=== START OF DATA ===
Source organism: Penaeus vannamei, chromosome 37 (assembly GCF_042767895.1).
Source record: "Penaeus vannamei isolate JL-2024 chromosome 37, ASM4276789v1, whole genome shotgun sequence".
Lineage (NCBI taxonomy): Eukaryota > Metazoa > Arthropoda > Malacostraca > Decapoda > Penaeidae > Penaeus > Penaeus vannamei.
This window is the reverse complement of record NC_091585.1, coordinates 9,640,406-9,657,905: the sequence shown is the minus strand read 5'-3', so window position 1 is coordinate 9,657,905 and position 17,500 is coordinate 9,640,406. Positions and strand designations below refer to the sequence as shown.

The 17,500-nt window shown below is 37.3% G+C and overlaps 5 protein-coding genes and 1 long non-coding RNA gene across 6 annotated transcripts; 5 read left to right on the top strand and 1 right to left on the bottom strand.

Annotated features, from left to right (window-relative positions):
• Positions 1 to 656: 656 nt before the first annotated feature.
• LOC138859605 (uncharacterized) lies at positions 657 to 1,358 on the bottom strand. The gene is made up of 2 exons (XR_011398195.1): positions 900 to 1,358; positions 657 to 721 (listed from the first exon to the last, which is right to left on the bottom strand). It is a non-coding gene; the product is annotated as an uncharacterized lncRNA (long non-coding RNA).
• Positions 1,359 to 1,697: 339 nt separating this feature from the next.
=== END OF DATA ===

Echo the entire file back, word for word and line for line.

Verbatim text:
Source organism: Penaeus vannamei, chromosome 37 (assembly GCF_042767895.1).
Source record: "Penaeus vannamei isolate JL-2024 chromosome 37, ASM4276789v1, whole genome shotgun sequence".
Lineage (NCBI taxonomy): Eukaryota > Metazoa > Arthropoda > Malacostraca > Decapoda > Penaeidae > Penaeus > Penaeus vannamei.
This window is the reverse complement of record NC_091585.1, coordinates 9,640,406-9,657,905: the sequence shown is the minus strand read 5'-3', so window position 1 is coordinate 9,657,905 and position 17,500 is coordinate 9,640,406. Positions and strand designations below refer to the sequence as shown.

The 17,500-nt window shown below is 37.3% G+C and overlaps 5 protein-coding genes and 1 long non-coding RNA gene across 6 annotated transcripts; 5 read left to right on the top strand and 1 right to left on the bottom strand.

Annotated features, from left to right (window-relative positions):
• Positions 1 to 656: 656 nt before the first annotated feature.
• LOC138859605 (uncharacterized) lies at positions 657 to 1,358 on the bottom strand. The gene is made up of 2 exons (XR_011398195.1): positions 900 to 1,358; positions 657 to 721 (listed from the first exon to the last, which is right to left on the bottom strand). It is a non-coding gene; the product is annotated as an uncharacterized lncRNA (long non-coding RNA).
• Positions 1,359 to 1,697: 339 nt separating this feature from the next.